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Westpac Customers Alerted About Phishing E-Mail

Auckland-based SMX, an e-mail security firm, has alerted online users in New Zealand about as sophisticated phishing attack that is currently aiming Internet banking customers of Westpac.

According to Thom Hooker, Director of Operations at SMX, the phishing e-mail arrives in the user's mailbox as an official looking message from Westpac, as reported by scoop on October 8, 2008.

The e-mail, however, does not ask the recipient to load a 'security software' or reset his/her password instead it attempts to trick the potential victim into following a link leading to a malicious Website. In all probability, the message tries to install a Trojan or similar program by informing the recipient of a failed login to his/her Internet banking account.

The e-mail further asks the user to open one of a pair of links to verify whether the recipient had experienced any suspicious activity or not. However, both the links lead the user onto a Korea-based Website. Moreover, the phishing attack is sufficiently high-tech to reach most of the household e-mail users as well as penetrate certain company e-mail filters.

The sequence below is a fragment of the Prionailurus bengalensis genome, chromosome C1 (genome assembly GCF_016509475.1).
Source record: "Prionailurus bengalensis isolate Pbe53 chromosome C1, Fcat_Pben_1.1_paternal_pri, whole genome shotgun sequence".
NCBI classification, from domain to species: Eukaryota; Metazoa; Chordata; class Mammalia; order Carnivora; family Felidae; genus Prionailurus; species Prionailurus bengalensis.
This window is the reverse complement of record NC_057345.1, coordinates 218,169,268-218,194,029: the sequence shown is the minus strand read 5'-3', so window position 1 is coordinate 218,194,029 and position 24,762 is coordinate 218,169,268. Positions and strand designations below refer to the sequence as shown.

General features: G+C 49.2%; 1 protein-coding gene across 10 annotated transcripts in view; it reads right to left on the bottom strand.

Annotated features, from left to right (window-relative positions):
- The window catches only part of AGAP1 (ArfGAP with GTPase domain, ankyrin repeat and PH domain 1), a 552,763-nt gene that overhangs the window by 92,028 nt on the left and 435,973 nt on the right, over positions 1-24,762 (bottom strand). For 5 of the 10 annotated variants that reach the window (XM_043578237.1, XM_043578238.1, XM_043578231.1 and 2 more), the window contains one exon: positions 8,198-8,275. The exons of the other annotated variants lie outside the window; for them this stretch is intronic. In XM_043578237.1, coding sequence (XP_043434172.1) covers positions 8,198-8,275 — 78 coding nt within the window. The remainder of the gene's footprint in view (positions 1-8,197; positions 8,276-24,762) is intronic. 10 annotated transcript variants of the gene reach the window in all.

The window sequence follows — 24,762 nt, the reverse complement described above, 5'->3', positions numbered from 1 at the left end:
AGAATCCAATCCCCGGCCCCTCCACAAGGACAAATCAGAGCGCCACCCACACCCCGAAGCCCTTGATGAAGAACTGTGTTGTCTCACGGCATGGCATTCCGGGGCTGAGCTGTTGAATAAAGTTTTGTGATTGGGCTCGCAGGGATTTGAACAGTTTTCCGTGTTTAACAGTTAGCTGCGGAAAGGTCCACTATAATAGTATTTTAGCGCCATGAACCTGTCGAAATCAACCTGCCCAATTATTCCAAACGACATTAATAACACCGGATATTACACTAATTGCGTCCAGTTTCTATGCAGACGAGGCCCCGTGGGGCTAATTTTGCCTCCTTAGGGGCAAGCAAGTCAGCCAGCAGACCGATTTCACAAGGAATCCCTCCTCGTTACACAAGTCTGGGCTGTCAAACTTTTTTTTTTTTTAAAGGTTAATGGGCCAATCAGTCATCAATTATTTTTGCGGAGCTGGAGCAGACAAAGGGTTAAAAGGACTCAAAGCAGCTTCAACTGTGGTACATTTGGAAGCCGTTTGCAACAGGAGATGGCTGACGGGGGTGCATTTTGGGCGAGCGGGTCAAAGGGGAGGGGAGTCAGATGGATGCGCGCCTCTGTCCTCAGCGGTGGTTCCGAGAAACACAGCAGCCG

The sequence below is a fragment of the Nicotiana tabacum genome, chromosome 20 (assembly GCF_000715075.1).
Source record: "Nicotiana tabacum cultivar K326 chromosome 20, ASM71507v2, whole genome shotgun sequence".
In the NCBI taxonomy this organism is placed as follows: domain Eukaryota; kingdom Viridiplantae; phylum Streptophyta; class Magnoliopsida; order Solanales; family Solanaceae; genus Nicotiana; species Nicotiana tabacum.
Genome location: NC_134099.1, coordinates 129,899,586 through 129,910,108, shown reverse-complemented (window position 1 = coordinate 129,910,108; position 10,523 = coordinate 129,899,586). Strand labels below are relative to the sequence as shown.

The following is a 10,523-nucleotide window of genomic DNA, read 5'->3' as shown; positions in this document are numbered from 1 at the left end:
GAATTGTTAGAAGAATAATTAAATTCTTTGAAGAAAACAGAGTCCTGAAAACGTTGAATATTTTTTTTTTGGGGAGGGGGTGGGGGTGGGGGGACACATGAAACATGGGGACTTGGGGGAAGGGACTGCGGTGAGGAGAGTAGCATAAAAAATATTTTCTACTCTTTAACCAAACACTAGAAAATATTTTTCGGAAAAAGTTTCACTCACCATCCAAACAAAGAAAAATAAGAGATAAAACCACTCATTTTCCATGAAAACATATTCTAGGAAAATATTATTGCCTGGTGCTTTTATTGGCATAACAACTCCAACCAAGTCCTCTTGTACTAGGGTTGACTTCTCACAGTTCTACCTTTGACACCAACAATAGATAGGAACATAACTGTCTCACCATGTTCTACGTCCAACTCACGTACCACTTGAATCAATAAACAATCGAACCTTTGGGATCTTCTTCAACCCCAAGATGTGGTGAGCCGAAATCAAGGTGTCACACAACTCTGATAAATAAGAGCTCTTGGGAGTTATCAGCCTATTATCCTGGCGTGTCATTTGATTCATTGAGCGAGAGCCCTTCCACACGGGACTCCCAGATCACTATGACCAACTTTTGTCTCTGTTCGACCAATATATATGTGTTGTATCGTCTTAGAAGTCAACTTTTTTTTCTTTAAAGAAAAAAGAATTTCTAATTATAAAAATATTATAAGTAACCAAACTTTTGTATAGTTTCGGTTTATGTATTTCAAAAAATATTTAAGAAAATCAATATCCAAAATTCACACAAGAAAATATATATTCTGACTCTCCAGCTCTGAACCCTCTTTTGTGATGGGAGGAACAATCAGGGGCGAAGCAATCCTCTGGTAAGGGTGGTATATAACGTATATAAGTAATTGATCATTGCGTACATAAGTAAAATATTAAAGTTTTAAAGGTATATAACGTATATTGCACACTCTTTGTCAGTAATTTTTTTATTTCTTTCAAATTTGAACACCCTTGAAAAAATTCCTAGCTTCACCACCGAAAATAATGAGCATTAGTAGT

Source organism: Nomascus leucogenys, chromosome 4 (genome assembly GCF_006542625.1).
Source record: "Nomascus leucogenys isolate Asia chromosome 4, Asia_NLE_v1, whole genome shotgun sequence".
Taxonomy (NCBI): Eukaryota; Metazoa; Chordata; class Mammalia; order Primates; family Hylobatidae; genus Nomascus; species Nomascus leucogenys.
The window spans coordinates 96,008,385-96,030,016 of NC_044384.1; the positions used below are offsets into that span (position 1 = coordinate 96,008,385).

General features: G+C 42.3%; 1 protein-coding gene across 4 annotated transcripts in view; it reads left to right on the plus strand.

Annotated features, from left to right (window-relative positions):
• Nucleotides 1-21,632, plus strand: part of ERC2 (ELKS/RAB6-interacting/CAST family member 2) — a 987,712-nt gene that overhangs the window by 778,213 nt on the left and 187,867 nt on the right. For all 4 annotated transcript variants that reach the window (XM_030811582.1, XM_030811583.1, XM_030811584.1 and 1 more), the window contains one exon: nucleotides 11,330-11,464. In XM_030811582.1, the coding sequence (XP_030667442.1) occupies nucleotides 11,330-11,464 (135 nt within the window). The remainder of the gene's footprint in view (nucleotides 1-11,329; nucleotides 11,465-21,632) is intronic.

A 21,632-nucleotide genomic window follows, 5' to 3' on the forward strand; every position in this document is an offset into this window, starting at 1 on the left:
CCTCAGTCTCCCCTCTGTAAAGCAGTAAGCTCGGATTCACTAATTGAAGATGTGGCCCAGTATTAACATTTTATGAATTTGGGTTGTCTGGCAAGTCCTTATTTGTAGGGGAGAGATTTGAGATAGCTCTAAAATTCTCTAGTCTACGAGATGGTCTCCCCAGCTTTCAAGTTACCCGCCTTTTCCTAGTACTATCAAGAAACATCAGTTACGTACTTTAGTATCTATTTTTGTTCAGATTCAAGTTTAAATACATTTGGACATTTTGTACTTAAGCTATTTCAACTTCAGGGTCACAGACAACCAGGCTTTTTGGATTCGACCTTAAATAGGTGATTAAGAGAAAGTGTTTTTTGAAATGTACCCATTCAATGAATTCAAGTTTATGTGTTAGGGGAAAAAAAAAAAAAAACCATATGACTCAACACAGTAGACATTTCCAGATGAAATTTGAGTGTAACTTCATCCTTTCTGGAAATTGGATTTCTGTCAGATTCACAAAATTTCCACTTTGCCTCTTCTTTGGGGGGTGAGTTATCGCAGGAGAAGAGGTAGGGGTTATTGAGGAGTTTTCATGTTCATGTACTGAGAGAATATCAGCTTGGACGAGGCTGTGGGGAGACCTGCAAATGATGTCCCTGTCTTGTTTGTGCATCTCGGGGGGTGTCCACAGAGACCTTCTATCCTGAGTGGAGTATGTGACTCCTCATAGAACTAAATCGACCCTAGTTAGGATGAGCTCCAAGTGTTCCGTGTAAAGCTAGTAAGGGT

Additionally, the scammers are sending a large number of e-mail messages although most of the recipients do not own a bank account with Westpac. The idea behind randomly sending message is that even a single user falls to the scam, it will lead to huge financial gain.

Meanwhile, there is report of the scam spreading all over the country. It (the scam) was noticed recently following the receipt of the phishing e-mail by many city police personnel who subsequently informed about it to the bank. It is advised that anyone receiving the message should refrain from answering it, and if anybody has already done so, then he/she should get in touch with the bank right away.

In the age when phishing attacks are getting increasingly sophisticated, nearly 10% of the recipients reply to scam e-mails by either giving out their personal information or by clicking on links that download spyware. Such spyware could give hackers access to the recipient's computer and utilized to steal banking passwords or other confidential information.

Related article: Westpac Internet Banking Customers Deceived via Phishing E-Mail

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